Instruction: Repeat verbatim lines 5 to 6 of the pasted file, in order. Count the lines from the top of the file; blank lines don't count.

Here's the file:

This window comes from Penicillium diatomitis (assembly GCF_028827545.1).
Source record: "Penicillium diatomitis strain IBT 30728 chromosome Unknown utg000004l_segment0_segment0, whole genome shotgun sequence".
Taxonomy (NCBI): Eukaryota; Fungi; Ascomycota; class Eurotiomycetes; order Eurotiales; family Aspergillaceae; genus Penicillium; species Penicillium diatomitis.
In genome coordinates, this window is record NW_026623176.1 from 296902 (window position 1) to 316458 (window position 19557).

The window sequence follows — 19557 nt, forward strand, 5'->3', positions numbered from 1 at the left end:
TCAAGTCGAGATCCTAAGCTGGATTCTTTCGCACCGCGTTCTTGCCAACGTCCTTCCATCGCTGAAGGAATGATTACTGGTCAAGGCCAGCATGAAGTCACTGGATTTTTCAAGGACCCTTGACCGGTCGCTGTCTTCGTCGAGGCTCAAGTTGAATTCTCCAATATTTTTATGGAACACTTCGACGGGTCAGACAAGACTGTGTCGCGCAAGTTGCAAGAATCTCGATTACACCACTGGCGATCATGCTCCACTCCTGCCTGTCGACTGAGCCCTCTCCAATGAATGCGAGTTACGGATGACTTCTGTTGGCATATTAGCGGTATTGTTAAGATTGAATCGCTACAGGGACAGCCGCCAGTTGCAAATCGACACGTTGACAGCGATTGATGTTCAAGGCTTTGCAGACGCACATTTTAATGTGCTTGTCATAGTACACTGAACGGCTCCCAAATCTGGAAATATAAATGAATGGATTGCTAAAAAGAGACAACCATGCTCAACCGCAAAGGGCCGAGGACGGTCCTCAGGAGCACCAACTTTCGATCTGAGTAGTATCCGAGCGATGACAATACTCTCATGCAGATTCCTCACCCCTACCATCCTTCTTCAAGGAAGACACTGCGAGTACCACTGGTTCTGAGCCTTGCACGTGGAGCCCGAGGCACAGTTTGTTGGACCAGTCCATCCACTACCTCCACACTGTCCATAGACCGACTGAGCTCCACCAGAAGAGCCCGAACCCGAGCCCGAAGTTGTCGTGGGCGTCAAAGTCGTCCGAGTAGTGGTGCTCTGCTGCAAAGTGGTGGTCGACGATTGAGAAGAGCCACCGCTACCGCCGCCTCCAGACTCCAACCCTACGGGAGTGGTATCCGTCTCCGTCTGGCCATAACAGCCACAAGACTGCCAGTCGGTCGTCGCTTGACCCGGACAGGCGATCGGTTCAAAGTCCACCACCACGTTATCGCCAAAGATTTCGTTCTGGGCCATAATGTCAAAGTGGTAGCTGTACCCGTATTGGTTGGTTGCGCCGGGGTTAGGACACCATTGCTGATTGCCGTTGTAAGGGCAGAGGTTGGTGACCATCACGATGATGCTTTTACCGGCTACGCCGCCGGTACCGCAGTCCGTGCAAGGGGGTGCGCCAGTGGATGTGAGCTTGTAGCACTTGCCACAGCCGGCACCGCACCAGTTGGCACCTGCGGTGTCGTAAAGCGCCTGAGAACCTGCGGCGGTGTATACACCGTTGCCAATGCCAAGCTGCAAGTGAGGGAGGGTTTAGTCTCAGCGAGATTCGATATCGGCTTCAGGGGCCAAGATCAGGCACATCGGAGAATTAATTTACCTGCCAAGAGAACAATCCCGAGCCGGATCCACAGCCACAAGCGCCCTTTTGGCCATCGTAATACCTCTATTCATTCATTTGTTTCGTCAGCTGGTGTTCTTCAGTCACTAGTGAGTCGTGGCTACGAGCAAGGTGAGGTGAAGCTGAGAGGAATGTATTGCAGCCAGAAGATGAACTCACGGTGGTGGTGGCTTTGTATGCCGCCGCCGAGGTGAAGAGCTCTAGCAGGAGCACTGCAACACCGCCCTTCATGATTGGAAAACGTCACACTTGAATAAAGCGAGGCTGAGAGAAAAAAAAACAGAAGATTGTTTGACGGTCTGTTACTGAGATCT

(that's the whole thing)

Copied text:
The window sequence follows — 19557 nt, forward strand, 5'->3', positions numbered from 1 at the left end:
TCAAGTCGAGATCCTAAGCTGGATTCTTTCGCACCGCGTTCTTGCCAACGTCCTTCCATCGCTGAAGGAATGATTACTGGTCAAGGCCAGCATGAAGTCACTGGATTTTTCAAGGACCCTTGACCGGTCGCTGTCTTCGTCGAGGCTCAAGTTGAATTCTCCAATATTTTTATGGAACACTTCGACGGGTCAGACAAGACTGTGTCGCGCAAGTTGCAAGAATCTCGATTACACCACTGGCGATCATGCTCCACTCCTGCCTGTCGACTGAGCCCTCTCCAATGAATGCGAGTTACGGATGACTTCTGTTGGCATATTAGCGGTATTGTTAAGATTGAATCGCTACAGGGACAGCCGCCAGTTGCAAATCGACACGTTGACAGCGATTGATGTTCAAGGCTTTGCAGACGCACATTTTAATGTGCTTGTCATAGTACACTGAACGGCTCCCAAATCTGGAAATATAAATGAATGGATTGCTAAAAAGAGACAACCATGCTCAACCGCAAAGGGCCGAGGACGGTCCTCAGGAGCACCAACTTTCGATCTGAGTAGTATCCGAGCGATGACAATACTCTCATGCAGATTCCTCACCCCTACCATCCTTCTTCAAGGAAGACACTGCGAGTACCACTGGTTCTGAGCCTTGCACGTGGAGCCCGAGGCACAGTTTGTTGGACCAGTCCATCCACTACCTCCACACTGTCCATAGACCGACTGAGCTCCACCAGAAGAGCCCGAACCCGAGCCCGAAGTTGTCGTGGGCGTCAAAGTCGTCCGAGTAGTGGTGCTCTGCTGCAAAGTGGTGGTCGACGATTGAGAAGAGCCACCGCTACCGCCGCCTCCAGACTCCAACCCTACGGGAGTGGTATCCGTCTCCGTCTGGCCATAACAGCCACAAGACTGCCAGTCGGTCGTCGCTTGACCCGGACAGGCGATCGGTTCAAAGTCCACCACCACGTTATCGCCAAAGATTTCGTTCTGGGCCATAATGTCAAAGTGGTAGCTGTACCCGTATTGGTTGGTTGCGCCGGGGTTAGGACACCATTGCTGATTGCCGTTGTAAGGGCAGAGGTTGGTGACCATCACGATGATGCTTTTACCGGCTACGCCGCCGGTACCGCAGTCCGTGCAAGGGGGTGCGCCAGTGGATGTGAGCTTGTAGCACTTGCCACAGCCGGCACCGCACCAGTTGGCACCTGCGGTGTCGTAAAGCGCCTGAGAACCTGCGGCGGTGTATACACCGTTGCCAATGCCAAGCTGCAAGTGAGGGAGGGTTTAGTCTCAGCGAGATTCGATATCGGCTTCAGGGGCCAAGATCAGGCACATCGGAGAATTAATTTACCTGCCAAGAGAACAATCCCGAGCCGGATCCACAGCCACAAGCGCCCTTTTGGCCATCGTAATACCTCTATTCATTCATTTGTTTCGTCAGCTGGTGTTCTTCAGTCACTAGTGAGTCGTGGCTACGAGCAAGGTGAGGTGAAGCTGAGAGGAATGTATTGCAGCCAGAAGATGAACTCACGGTGGTGGTGGCTTTGTATGCCGCCGCCGAGGTGAAGAGCTCTAGCAGGAGCACTGCAACACCGCCCTTCATGATTGGAAAACGTCACACTTGAATAAAGCGAGGCTGAGAGAAAAAAAAACAGAAGATTGTTTGACGGTCTGTTACTGAGATCT